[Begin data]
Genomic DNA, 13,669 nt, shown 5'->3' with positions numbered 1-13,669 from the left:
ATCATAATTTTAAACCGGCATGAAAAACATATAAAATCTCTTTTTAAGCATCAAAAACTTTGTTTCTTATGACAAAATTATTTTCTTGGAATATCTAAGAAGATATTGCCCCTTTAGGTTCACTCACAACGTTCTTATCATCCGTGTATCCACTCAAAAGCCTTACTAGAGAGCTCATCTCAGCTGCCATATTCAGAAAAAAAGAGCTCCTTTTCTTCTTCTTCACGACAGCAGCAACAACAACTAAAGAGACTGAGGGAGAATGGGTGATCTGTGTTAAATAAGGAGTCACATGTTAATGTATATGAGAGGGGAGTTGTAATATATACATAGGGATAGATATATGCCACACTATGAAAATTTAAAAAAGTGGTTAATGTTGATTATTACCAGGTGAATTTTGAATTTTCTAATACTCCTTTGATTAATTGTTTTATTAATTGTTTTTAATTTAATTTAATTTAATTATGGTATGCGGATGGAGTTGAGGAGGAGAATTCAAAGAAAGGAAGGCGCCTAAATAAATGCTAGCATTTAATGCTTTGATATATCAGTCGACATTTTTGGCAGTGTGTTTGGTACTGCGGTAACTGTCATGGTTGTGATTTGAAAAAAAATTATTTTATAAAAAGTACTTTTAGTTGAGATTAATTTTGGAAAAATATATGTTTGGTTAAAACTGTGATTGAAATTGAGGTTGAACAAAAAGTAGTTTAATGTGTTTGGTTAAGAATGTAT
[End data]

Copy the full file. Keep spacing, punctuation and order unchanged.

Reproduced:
Genomic DNA, 13,669 nt, shown 5'->3' with positions numbered 1-13,669 from the left:
ATCATAATTTTAAACCGGCATGAAAAACATATAAAATCTCTTTTTAAGCATCAAAAACTTTGTTTCTTATGACAAAATTATTTTCTTGGAATATCTAAGAAGATATTGCCCCTTTAGGTTCACTCACAACGTTCTTATCATCCGTGTATCCACTCAAAAGCCTTACTAGAGAGCTCATCTCAGCTGCCATATTCAGAAAAAAAGAGCTCCTTTTCTTCTTCTTCACGACAGCAGCAACAACAACTAAAGAGACTGAGGGAGAATGGGTGATCTGTGTTAAATAAGGAGTCACATGTTAATGTATATGAGAGGGGAGTTGTAATATATACATAGGGATAGATATATGCCACACTATGAAAATTTAAAAAAGTGGTTAATGTTGATTATTACCAGGTGAATTTTGAATTTTCTAATACTCCTTTGATTAATTGTTTTATTAATTGTTTTTAATTTAATTTAATTTAATTATGGTATGCGGATGGAGTTGAGGAGGAGAATTCAAAGAAAGGAAGGCGCCTAAATAAATGCTAGCATTTAATGCTTTGATATATCAGTCGACATTTTTGGCAGTGTGTTTGGTACTGCGGTAACTGTCATGGTTGTGATTTGAAAAAAAATTATTTTATAAAAAGTACTTTTAGTTGAGATTAATTTTGGAAAAATATATGTTTGGTTAAAACTGTGATTGAAATTGAGGTTGAACAAAAAGTAGTTTAATGTGTTTGGTTAAGAATGTAT